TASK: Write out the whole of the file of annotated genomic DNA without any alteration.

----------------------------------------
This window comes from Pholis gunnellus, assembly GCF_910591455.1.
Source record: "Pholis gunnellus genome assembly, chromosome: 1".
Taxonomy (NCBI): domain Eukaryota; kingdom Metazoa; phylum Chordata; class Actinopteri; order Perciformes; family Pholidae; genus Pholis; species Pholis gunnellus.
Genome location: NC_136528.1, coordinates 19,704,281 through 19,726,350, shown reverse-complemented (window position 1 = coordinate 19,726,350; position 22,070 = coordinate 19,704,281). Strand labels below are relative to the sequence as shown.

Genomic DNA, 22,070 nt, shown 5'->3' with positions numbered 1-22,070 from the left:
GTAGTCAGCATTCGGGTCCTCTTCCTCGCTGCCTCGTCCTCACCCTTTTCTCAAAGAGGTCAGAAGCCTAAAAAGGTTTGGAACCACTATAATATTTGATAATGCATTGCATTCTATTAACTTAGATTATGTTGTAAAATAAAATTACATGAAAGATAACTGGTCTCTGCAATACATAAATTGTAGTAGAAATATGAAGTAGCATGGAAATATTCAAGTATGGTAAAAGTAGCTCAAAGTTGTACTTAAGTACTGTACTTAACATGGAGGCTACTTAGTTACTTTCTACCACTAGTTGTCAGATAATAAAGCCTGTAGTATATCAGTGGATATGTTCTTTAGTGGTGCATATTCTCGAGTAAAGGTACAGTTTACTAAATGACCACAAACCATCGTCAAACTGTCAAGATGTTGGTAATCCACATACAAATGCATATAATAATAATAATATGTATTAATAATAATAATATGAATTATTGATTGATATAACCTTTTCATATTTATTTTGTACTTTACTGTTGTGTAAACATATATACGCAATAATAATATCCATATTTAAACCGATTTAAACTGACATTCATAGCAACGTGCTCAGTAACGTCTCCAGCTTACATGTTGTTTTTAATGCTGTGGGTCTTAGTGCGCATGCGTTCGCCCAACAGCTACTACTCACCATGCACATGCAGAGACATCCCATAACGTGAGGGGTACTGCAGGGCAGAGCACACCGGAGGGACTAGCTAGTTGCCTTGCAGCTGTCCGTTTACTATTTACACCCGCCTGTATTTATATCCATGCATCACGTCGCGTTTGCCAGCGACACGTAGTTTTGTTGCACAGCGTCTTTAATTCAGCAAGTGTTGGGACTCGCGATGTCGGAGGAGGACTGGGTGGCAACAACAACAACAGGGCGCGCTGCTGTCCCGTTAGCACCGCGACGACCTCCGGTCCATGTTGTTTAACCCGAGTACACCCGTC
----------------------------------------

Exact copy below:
This window comes from Pholis gunnellus, assembly GCF_910591455.1.
Source record: "Pholis gunnellus genome assembly, chromosome: 1".
Taxonomy (NCBI): domain Eukaryota; kingdom Metazoa; phylum Chordata; class Actinopteri; order Perciformes; family Pholidae; genus Pholis; species Pholis gunnellus.
Genome location: NC_136528.1, coordinates 19,704,281 through 19,726,350, shown reverse-complemented (window position 1 = coordinate 19,726,350; position 22,070 = coordinate 19,704,281). Strand labels below are relative to the sequence as shown.

Genomic DNA, 22,070 nt, shown 5'->3' with positions numbered 1-22,070 from the left:
GTAGTCAGCATTCGGGTCCTCTTCCTCGCTGCCTCGTCCTCACCCTTTTCTCAAAGAGGTCAGAAGCCTAAAAAGGTTTGGAACCACTATAATATTTGATAATGCATTGCATTCTATTAACTTAGATTATGTTGTAAAATAAAATTACATGAAAGATAACTGGTCTCTGCAATACATAAATTGTAGTAGAAATATGAAGTAGCATGGAAATATTCAAGTATGGTAAAAGTAGCTCAAAGTTGTACTTAAGTACTGTACTTAACATGGAGGCTACTTAGTTACTTTCTACCACTAGTTGTCAGATAATAAAGCCTGTAGTATATCAGTGGATATGTTCTTTAGTGGTGCATATTCTCGAGTAAAGGTACAGTTTACTAAATGACCACAAACCATCGTCAAACTGTCAAGATGTTGGTAATCCACATACAAATGCATATAATAATAATAATATGTATTAATAATAATAATATGAATTATTGATTGATATAACCTTTTCATATTTATTTTGTACTTTACTGTTGTGTAAACATATATACGCAATAATAATATCCATATTTAAACCGATTTAAACTGACATTCATAGCAACGTGCTCAGTAACGTCTCCAGCTTACATGTTGTTTTTAATGCTGTGGGTCTTAGTGCGCATGCGTTCGCCCAACAGCTACTACTCACCATGCACATGCAGAGACATCCCATAACGTGAGGGGTACTGCAGGGCAGAGCACACCGGAGGGACTAGCTAGTTGCCTTGCAGCTGTCCGTTTACTATTTACACCCGCCTGTATTTATATCCATGCATCACGTCGCGTTTGCCAGCGACACGTAGTTTTGTTGCACAGCGTCTTTAATTCAGCAAGTGTTGGGACTCGCGATGTCGGAGGAGGACTGGGTGGCAACAACAACAACAGGGCGCGCTGCTGTCCCGTTAGCACCGCGACGACCTCCGGTCCATGTTGTTTAACCCGAGTACACCCGTC